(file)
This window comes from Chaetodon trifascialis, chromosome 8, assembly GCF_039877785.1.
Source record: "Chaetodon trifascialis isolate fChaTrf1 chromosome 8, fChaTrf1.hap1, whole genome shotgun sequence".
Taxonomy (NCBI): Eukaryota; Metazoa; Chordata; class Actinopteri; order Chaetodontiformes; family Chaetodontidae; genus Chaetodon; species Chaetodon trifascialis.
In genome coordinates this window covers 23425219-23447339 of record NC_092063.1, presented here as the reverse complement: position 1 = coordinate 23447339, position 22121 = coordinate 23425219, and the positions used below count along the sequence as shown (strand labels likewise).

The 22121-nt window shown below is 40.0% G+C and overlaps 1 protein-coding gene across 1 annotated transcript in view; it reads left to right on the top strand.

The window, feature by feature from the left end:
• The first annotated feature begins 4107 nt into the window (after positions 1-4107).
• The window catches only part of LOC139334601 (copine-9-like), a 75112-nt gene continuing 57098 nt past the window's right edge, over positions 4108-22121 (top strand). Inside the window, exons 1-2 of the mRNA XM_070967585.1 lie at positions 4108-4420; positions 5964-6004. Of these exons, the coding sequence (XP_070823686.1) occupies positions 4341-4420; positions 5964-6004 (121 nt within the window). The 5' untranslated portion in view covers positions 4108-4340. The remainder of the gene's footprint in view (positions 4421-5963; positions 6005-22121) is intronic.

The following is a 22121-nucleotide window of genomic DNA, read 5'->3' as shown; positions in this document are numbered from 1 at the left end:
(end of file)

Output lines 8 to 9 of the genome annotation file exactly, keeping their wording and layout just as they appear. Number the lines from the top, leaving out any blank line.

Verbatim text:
• The window catches only part of LOC139334601 (copine-9-like), a 75112-nt gene continuing 57098 nt past the window's right edge, over positions 4108-22121 (top strand). Inside the window, exons 1-2 of the mRNA XM_070967585.1 lie at positions 4108-4420; positions 5964-6004. Of these exons, the coding sequence (XP_070823686.1) occupies positions 4341-4420; positions 5964-6004 (121 nt within the window). The 5' untranslated portion in view covers positions 4108-4340. The remainder of the gene's footprint in view (positions 4421-5963; positions 6005-22121) is intronic.

The following is a 22121-nucleotide window of genomic DNA, read 5'->3' as shown; positions in this document are numbered from 1 at the left end: